Grants We Funded
Grant applicants for the 2022 cycle requested a total of over $2.9 million dollars. The PSF Study Section subcommittees of Basic & Translational Research and Clinical Research evaluated 115 grant applications on the following topics:
The PSF awarded research grants totaling almost $550,000 to support 19 plastic surgery research proposals.
ASPS/PSF leadership is committed to continuing to provide high levels of investigator-initiated research support to ensure that plastic surgeons have the needed research resources to be pioneers and innovators in advancing the practice of medicine.
Search The PSF database to have easy access to full-text grant abstracts from past PSF-funded research projects 2003 to present. All abstracts are the work of the Principal Investigators and were retrieved from their PSF grant applications. Several different filters may be applied to locate abstracts specific to a particular focus area or PSF funding mechanism.
Head Mounted Video Cameras for Surgical Skill Education
Aaron Berger MD, PhD
Stanford University Medical Center
ACAPS/PSF Research Grant
Education, Technology Based
The Accreditation Council for Graduate Medical Education recently enacted reform from a system that valued a program's potential to train its residents to a system that requires the measurement of educational outcomes. This is being performed through the use of six core competencies: patient care, medical knowledge, practice-based learning and improvement, interpersonal and communication skills, professionalism, and systems-based practice. The acquisition of technical skills (surgical competency), however, is an equally important basic tenet of a surgical residency that is not reflected in the six core competencies. We propose a new method for training and evaluating surgical competency via personalized video-documented surgical skills analysis. In this way, trainees will be equipped with custom-designed miniaturized head-mounted cameras specifically developed to meet the unique filming requirements of the operating room. In conjunction with the technology, we aim to develop and validate a quantitative grading system for evaluating technical performance. Such a tool can be used to systematically assess technical skills and provide valuable constructive feedback on discrete areas that require improvement. By providing trainees with a database of their own video-recorded cases, the learning process can be accelerated and reinforced. Professional athletes have utilized video analysis for decades to perfect their skills. Similarly, with personalized video-based analysis, we propose the learning trajectory for mastery of surgical techniques can be made steeper and ultimately improve the delivery of healthcare. The proposed project has the potential to revolutionize the way surgical technique is taught and evaluated across the country through the use of personal video simulation.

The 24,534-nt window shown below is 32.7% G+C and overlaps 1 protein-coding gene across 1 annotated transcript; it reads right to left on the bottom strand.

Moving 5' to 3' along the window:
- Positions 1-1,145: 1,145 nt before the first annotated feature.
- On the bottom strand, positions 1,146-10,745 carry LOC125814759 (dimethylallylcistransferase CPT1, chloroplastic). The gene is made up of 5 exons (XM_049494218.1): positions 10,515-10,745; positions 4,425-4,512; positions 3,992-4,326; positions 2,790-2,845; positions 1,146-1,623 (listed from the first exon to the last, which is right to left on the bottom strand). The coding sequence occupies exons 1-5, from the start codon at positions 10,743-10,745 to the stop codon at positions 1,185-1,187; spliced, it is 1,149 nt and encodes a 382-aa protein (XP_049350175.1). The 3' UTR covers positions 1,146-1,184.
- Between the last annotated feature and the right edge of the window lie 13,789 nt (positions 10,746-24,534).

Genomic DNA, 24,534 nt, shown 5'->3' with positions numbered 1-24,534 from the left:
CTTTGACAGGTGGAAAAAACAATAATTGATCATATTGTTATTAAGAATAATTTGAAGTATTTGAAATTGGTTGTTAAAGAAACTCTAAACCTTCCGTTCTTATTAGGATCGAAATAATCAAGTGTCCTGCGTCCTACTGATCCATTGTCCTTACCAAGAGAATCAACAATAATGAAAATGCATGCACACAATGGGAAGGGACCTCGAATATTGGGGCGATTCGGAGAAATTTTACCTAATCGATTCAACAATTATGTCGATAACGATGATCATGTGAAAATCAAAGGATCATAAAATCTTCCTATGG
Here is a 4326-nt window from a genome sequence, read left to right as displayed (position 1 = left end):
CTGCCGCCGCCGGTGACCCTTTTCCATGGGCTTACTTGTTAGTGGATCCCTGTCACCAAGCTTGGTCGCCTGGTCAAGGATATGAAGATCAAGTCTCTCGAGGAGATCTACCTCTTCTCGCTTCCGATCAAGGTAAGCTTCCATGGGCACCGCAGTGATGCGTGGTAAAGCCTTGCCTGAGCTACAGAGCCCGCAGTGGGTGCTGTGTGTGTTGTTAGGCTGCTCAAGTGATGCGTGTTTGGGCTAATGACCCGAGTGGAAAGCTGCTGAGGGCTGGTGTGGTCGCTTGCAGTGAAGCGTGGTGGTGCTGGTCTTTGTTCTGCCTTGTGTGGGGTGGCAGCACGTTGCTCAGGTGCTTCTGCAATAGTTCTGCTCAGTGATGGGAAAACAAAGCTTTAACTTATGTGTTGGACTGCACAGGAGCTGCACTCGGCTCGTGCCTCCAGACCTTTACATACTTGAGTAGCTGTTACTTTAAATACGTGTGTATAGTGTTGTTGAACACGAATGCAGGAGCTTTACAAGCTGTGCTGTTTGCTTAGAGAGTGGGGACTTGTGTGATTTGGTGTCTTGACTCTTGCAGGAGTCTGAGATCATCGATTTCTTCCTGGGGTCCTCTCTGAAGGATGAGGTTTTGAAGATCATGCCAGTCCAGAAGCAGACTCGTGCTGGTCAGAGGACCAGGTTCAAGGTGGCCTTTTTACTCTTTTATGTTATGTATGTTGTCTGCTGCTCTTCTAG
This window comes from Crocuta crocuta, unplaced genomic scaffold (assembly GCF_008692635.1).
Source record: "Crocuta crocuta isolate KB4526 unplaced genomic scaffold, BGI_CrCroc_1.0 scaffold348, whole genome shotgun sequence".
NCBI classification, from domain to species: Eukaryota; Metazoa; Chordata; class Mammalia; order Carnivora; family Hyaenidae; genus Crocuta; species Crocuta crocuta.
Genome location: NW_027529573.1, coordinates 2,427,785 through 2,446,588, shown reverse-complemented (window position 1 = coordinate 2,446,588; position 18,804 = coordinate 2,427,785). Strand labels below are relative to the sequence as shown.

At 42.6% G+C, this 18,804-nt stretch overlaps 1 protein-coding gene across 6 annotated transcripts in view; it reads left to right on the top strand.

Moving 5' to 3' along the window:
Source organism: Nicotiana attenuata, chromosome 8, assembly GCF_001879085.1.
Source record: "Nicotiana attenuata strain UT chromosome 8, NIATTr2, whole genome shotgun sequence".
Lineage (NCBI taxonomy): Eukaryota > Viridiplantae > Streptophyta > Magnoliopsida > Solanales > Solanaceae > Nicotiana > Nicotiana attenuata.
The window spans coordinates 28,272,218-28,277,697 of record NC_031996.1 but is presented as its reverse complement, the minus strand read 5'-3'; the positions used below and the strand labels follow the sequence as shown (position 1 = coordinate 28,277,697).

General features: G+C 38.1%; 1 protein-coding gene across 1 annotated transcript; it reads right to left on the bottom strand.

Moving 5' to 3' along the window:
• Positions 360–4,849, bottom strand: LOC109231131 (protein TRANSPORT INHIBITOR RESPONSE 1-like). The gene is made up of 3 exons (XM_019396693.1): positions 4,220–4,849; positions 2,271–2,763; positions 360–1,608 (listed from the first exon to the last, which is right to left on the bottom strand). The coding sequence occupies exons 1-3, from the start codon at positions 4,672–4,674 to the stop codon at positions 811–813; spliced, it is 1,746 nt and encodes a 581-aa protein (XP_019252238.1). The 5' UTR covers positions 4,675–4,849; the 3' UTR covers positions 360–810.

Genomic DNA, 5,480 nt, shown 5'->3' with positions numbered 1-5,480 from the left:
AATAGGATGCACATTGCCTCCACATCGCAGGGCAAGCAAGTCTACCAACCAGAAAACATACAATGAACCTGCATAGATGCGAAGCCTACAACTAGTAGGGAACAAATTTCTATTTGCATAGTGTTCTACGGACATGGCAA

Aaron Berger, MD, PhD is a Chief Resident in the Integrated Plastic Surgery Residency Program at Stanford University Medical Center. He was then selected for the Medical Scientist Training Program at Yale University School of Medicine, where he received M.D. and Ph.D. degrees. Dr. Berger received his Ph.D. from the Department of Pathology, and his dissertation involved the development of a molecular assay to predict the metastatic potential of primary melanoma, as well as identification of biomarkers that may serve as therapeutic targets in metastatic melanoma. After completion of residency, Dr. Berger will be pursuing a fellowship in Hand and Microvascular Surgery at UCLA Medical Center.